Using the authentication states, you can skip the repetitive login operation for each test.

Powerful Tooling:

The Playwright uses the codegen that generates the recording of actions and saves them into any programming language.

Using Playwright inspector, we can explore inspection logs, Inspect pages, and generate the selectors.

Traceviewer:

If our test fails using trace viewer, we can capture the recordings, execution screencast, live DOM snapshots, actions explorer, test source, and many more.

Above all, the features Playwright provides that’s what make it stand out from the other test frameworks.

How to install Playwright in React Project?

Installing Playwright is very easy, just like another npm package.

Step 1: Paste the below line inside your react project folder. 

npm init playwright@latest --ct
Code language: CSS (css)

Step 2: You will get a prompt to select the framework. Choose React because we are going to test React apps first.

Step 3: Give your test folder name; otherwise, it will keep tests as the folder name.

Step 4: If you want to implement GitHub actions, you can add them. Otherwise, skips this step.

What gets installed?

When we install Playwright, it will add the following files inside our project folder.

playwright.config.js package.json package-lock.json tests/ example.spect.js tests-examples/ demo-todo-app.spec.js

Let’s see why we need those files,

Inside the playwright.config.js file, we add configuration to our Playwright, like modifying which browsers to include to run the tests.

If we run a test inside an existing project, the Playwright will add dependencies directly to the package.json file.

The tests folder default comes with a basic example test to help us start testing.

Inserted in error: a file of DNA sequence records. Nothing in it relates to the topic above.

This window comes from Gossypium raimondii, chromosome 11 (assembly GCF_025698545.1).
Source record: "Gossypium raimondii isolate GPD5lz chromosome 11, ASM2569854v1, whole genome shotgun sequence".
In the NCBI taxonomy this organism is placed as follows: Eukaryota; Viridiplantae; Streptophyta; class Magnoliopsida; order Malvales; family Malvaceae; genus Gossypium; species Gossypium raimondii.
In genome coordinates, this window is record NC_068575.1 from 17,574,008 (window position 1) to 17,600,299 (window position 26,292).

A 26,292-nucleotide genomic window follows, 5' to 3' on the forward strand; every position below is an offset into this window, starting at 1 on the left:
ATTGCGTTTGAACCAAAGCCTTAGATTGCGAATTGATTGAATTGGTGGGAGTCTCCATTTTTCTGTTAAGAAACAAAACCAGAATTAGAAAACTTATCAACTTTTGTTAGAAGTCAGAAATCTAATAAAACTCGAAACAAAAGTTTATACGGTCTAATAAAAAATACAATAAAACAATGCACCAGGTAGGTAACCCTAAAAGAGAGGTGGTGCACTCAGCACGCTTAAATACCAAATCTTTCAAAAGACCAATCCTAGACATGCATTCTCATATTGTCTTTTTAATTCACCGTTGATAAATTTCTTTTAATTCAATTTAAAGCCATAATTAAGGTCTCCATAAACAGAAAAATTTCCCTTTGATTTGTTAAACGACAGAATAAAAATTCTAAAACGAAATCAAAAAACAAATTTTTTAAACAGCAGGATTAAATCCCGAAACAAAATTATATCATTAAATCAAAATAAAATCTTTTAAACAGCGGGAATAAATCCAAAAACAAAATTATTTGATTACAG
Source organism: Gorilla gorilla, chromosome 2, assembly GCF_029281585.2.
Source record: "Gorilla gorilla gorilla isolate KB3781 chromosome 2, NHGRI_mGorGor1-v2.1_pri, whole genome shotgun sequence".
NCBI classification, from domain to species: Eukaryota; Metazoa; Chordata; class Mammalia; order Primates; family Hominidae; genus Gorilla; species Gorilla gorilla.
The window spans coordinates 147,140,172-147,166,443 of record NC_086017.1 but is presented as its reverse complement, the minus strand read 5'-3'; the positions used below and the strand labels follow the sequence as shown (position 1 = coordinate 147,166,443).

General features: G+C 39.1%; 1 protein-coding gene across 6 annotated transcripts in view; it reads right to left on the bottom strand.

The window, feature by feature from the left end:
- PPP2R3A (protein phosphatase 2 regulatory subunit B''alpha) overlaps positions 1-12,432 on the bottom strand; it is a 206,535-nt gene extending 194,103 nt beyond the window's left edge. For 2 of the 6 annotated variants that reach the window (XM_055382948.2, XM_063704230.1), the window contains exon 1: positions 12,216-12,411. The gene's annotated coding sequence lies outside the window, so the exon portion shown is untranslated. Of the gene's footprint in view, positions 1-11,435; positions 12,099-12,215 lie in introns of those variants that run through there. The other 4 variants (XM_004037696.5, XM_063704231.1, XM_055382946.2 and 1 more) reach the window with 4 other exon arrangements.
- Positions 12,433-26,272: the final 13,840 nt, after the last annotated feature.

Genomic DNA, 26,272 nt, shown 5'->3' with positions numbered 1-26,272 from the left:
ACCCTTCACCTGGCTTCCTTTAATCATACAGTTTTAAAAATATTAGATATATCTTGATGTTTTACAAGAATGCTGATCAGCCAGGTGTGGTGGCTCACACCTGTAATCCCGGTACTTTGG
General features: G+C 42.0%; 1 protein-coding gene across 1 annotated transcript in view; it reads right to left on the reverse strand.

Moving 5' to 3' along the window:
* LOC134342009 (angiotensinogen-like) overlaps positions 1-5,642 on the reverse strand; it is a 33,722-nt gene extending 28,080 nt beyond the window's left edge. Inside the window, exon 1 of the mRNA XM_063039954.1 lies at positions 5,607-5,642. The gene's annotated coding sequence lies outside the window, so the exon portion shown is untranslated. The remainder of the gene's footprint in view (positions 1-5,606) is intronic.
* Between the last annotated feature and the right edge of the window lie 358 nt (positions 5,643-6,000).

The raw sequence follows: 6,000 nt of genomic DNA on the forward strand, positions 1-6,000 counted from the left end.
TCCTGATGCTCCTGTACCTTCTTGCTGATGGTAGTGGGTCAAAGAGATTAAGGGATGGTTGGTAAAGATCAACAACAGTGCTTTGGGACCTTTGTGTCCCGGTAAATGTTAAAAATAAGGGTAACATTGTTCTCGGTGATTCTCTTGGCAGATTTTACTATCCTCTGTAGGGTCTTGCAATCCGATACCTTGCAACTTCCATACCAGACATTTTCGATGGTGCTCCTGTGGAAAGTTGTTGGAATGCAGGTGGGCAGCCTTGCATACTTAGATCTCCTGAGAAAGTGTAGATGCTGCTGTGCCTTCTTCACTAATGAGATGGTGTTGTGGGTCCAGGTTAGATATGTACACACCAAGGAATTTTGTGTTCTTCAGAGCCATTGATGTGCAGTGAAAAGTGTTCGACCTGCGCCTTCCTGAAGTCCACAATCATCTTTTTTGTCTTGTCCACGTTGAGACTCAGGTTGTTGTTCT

How to test React App Using Playwright?

For better understanding, I’m going to create a new react app, but you can download the starter files from the below GitHub repo.

Link to GitHub repo

Once you have downloaded it, open the folder inside the code editor.

You might want to install the missing packages, so open the terminal inside the project folder and run the below command.

npm install

The above command will install all the node modules.

Now start the react app by writing npm start. It should look like this.

homepage
homepage

Now it’s time for the testing. Let’s Go.

Install the Playwright inside your react app, as I have explained above, how to install it.

Inside the test folder, create a file called app.spec.js

You can safely delete the example.spec.js file.

The Playwright will consider .spec prefix files as test files. In easy words, Playwright detects .spec files as test files.

Let’s write our first test inside the app.spec.js file. 

We will write a test where we ask Playwright to go to our homepage and take a screenshot of our homepage.

const { test, expect } = require("@playwright/test"); test("homepage has E2E Testing with Playwright", async ({ page }) => { // It will go to homepage of our React App await page.goto("http://localhost:3000/"); });